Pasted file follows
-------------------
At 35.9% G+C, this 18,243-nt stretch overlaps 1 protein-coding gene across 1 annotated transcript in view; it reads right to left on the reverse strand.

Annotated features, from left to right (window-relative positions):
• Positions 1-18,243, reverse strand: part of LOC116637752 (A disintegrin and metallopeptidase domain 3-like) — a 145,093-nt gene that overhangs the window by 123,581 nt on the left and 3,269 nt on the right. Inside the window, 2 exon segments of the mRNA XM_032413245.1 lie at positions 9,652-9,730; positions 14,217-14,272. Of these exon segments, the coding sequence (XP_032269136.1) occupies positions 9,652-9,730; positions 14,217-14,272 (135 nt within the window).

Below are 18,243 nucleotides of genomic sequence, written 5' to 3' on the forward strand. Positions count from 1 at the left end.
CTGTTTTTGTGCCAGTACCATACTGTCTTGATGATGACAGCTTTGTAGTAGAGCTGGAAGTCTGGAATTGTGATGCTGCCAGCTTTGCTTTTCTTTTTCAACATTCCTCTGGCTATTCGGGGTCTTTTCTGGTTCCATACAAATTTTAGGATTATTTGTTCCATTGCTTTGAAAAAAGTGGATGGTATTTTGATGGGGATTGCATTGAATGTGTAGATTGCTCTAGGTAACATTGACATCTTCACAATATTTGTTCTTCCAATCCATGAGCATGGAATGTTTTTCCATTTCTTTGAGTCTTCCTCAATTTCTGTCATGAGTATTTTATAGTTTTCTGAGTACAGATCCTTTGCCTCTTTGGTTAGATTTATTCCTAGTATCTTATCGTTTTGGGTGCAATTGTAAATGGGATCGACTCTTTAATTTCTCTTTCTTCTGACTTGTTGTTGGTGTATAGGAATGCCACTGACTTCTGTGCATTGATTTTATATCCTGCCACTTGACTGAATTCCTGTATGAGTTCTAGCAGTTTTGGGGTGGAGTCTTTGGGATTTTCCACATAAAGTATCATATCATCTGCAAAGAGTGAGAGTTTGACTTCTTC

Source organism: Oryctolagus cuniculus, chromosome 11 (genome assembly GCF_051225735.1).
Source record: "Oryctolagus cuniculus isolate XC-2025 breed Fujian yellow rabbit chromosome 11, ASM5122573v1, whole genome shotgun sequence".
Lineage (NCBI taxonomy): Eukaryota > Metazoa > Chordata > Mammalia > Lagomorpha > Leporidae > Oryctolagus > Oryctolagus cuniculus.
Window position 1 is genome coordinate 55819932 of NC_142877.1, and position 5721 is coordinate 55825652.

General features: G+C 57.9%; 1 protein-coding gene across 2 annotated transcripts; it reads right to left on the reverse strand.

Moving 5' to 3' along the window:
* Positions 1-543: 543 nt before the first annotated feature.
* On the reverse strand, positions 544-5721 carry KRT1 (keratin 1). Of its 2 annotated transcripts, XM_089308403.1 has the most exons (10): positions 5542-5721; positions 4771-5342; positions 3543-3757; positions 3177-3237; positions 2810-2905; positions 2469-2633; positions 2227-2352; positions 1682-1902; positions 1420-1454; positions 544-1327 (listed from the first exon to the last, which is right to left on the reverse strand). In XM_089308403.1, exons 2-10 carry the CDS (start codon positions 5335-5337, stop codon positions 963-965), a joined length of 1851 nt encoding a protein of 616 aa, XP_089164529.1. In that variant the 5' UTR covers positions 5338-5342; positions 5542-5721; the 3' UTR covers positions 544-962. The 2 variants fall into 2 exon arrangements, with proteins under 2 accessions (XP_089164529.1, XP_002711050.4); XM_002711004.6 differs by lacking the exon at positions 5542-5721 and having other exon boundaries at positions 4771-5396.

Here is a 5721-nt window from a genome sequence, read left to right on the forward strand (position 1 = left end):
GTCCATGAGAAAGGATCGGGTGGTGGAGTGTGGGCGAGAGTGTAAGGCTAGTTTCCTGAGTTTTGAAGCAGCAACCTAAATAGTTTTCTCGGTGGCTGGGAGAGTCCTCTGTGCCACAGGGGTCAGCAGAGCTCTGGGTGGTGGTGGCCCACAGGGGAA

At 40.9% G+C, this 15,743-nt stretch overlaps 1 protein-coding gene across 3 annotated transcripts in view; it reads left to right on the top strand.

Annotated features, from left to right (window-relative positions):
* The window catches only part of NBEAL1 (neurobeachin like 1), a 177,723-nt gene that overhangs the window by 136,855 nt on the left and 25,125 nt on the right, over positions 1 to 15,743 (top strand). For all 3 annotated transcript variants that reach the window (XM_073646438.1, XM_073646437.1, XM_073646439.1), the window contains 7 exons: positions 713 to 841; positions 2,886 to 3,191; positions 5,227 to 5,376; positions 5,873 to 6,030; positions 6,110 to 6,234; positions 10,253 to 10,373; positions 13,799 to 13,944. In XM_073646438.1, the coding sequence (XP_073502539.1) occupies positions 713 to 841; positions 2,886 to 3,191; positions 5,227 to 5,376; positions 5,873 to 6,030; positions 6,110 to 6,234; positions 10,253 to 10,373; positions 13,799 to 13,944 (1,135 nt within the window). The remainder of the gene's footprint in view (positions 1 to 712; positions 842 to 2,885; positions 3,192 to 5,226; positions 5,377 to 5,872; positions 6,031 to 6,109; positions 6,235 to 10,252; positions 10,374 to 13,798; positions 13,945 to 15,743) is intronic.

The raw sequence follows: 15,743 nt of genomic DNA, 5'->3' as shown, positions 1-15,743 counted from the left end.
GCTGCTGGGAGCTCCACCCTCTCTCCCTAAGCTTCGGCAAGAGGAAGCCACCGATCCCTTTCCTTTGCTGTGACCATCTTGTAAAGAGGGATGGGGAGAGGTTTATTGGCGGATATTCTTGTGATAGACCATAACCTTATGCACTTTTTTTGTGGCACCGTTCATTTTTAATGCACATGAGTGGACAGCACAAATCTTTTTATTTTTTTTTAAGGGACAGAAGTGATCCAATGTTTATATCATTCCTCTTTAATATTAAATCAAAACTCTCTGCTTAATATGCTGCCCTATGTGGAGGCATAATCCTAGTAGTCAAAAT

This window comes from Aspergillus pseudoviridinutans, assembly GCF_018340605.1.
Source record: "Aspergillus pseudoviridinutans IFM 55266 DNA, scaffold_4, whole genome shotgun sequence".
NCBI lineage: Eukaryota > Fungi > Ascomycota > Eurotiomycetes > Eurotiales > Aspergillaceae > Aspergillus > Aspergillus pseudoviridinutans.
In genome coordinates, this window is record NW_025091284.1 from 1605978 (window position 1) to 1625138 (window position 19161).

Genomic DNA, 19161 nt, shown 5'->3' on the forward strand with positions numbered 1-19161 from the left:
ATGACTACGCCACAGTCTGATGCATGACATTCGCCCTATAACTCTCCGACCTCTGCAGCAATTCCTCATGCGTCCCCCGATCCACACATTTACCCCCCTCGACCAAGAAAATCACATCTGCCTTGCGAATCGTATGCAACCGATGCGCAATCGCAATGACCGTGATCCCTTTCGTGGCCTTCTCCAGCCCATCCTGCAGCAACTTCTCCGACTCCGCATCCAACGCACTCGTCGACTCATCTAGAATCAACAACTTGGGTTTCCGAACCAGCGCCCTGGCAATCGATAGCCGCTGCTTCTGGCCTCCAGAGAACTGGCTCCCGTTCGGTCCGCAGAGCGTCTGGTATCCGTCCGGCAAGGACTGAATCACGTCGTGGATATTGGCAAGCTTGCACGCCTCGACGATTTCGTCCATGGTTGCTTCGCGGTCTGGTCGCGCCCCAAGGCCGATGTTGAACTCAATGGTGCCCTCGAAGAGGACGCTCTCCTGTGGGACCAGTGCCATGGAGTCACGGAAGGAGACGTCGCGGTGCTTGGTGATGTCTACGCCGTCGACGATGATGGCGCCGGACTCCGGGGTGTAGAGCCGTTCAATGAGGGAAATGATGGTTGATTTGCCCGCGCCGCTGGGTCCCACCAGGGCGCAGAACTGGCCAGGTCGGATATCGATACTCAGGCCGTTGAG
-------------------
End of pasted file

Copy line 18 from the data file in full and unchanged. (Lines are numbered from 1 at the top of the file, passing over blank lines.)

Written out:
* The window catches only part of NBEAL1 (neurobeachin like 1), a 177,723-nt gene that overhangs the window by 136,855 nt on the left and 25,125 nt on the right, over positions 1 to 15,743 (top strand). For all 3 annotated transcript variants that reach the window (XM_073646438.1, XM_073646437.1, XM_073646439.1), the window contains 7 exons: positions 713 to 841; positions 2,886 to 3,191; positions 5,227 to 5,376; positions 5,873 to 6,030; positions 6,110 to 6,234; positions 10,253 to 10,373; positions 13,799 to 13,944. In XM_073646438.1, the coding sequence (XP_073502539.1) occupies positions 713 to 841; positions 2,886 to 3,191; positions 5,227 to 5,376; positions 5,873 to 6,030; positions 6,110 to 6,234; positions 10,253 to 10,373; positions 13,799 to 13,944 (1,135 nt within the window). The remainder of the gene's footprint in view (positions 1 to 712; positions 842 to 2,885; positions 3,192 to 5,226; positions 5,377 to 5,872; positions 6,031 to 6,109; positions 6,235 to 10,252; positions 10,374 to 13,798; positions 13,945 to 15,743) is intronic.